Although some college majors seek to prepare students for a particular career,
sociology does not. Instead, liberal arts majors like sociology emphasize
general skills that are useful in many occupations. Such skills include writing,
oral communication, critical thinking, and interpersonal relations. When
students study sociology they not only strengthen these liberal arts skills;
they also develop a better understanding of human behavior, become better
able to see how broader contexts shape events, and learn how to conduct and
Broadly educated graduates who possess general skills such as these are
well positioned to succeed in almost any career. They tend to advance more
rapidly, because advancement depends more on ability to think, communicate,
and get along with people than it does on technical know-how. Broadly educated
graduates also tend to be more flexible and adaptable. A broad education
provides a type of insurance, in that it makes it easier to change careers
later in life.
All college majors have strengths and weaknesses. As noted above, a major
strength of sociology is that it prepares you for a whole range of careers
rather than any career in particular. This also is a major weakness of sociology
as a major. Employers expect college graduates to have general skills, but
they also expect them to have knowledge and skills specific to the job. Generally,
these specifics must be obtained outside the sociology major-through minors
or second majors, volunteer or part-time work, participation in organizations,
and so forth. For this reason, sociology majors should think carefully and
often about career preparation. They should discuss their career plans with
persons working in the career field and with their adviser on a regular basis.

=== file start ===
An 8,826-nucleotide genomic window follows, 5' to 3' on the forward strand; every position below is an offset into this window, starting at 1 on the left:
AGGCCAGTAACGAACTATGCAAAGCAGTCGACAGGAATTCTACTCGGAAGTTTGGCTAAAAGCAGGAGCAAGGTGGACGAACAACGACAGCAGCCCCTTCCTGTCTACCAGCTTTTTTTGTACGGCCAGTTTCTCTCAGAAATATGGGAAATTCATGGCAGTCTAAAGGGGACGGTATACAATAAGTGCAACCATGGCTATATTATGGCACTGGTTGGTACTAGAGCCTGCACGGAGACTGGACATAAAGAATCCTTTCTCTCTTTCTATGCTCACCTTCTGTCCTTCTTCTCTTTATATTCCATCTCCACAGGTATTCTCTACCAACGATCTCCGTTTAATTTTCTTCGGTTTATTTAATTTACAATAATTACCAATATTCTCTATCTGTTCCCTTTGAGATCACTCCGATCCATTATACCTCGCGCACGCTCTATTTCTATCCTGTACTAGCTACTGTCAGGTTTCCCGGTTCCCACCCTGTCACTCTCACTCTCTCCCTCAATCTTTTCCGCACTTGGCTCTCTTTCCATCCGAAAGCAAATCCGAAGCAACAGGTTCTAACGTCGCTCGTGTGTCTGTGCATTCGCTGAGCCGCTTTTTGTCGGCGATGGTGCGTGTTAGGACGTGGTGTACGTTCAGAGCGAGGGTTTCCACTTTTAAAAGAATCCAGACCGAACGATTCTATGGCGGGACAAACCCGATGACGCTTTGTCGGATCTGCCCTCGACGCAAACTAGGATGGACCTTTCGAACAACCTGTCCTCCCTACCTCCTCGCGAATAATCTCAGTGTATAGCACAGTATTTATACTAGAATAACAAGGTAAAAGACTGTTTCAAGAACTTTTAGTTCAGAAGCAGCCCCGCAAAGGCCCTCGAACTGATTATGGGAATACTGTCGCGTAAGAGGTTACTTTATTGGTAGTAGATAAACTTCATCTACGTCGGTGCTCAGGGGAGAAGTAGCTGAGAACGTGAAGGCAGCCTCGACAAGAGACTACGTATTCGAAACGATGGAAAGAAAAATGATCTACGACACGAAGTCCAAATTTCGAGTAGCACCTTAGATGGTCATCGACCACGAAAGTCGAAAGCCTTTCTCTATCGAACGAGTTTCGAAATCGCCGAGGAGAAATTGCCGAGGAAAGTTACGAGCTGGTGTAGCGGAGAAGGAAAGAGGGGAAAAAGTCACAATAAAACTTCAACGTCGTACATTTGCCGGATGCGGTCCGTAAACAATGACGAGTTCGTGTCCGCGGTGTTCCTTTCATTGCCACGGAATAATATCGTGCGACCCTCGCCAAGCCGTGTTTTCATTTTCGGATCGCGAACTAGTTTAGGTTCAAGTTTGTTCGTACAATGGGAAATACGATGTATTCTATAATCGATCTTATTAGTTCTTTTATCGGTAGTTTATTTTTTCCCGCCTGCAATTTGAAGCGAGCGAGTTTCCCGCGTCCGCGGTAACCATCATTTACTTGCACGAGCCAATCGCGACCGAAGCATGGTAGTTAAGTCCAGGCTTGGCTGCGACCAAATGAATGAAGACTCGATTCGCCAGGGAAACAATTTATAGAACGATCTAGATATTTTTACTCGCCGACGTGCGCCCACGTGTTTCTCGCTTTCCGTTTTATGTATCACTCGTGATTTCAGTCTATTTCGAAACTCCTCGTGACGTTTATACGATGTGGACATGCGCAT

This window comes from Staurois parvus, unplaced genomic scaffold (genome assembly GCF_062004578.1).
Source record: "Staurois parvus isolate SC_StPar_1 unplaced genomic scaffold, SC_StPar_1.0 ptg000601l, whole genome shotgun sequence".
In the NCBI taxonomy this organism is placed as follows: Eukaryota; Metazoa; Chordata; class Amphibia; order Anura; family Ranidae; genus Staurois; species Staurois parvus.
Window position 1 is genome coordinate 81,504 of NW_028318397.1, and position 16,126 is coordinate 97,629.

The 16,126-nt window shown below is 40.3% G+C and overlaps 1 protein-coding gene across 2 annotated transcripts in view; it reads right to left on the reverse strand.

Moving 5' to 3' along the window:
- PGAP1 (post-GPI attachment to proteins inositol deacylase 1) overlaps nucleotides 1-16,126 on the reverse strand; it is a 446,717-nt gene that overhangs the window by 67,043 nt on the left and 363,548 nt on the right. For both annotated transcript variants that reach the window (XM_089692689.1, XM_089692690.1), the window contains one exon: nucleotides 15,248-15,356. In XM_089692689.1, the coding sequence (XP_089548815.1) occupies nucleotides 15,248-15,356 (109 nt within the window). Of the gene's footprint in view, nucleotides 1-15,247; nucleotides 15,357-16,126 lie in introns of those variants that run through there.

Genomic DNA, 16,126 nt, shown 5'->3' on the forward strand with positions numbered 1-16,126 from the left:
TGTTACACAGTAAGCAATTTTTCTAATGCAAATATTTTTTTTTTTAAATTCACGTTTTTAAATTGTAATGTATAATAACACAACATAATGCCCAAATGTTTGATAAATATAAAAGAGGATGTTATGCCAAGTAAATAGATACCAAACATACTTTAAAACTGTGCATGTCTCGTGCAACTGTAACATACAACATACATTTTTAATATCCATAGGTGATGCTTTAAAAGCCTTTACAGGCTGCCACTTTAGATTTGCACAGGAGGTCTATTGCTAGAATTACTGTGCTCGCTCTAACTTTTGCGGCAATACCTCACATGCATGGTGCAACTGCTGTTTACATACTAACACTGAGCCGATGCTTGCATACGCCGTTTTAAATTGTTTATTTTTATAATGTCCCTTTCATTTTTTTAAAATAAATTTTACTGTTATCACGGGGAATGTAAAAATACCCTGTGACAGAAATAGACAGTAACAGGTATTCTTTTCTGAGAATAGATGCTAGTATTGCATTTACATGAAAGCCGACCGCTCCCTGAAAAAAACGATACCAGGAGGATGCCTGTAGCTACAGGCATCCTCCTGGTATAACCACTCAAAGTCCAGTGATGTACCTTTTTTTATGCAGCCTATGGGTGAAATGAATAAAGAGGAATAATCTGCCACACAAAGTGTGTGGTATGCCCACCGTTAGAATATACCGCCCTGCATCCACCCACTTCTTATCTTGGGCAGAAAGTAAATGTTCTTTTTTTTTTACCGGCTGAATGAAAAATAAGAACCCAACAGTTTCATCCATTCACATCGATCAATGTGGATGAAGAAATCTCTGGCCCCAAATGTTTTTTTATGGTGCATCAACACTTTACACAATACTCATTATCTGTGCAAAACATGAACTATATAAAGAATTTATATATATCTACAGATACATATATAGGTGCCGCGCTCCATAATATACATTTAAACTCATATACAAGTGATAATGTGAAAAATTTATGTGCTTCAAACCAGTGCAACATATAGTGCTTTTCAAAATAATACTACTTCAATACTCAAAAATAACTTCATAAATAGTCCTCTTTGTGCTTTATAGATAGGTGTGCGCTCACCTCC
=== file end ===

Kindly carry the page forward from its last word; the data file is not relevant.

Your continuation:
By devoting attention to career preparation, sociology majors can escape
the limitations of the major and still reap its benefits.
For more information about careers and career preparation, take advantage
of the resources of the Career
Services Center at SCSU. Career Services Center is especially useful when you still are uncertain about
which career field you want to enter. The Center offers career counseling as well
as interest tests to help you narrow your career choice. is especially useful after you have decided upon a career direction. It offers
seminars and lots of information about employers, jobs, job seeking skils, and internships..
Sociology majors obtain jobs in a variety of government, nonprofit, and
business organizations. Many enter human service jobs in areas such as corrections,
gerontology, social welfare, or counseling. Others obtain positions in business
organizations, especially in management, sales, and human resources. Still
others pursue careers in research, education, or other professions.
Your employment opportunities as a sociology major will depend upon which
career field you seek to enter and how much attention you devote to career
preparation. In general, employment opportunities for sociology majors are
very good. After all, the job market for college graduates has been strong,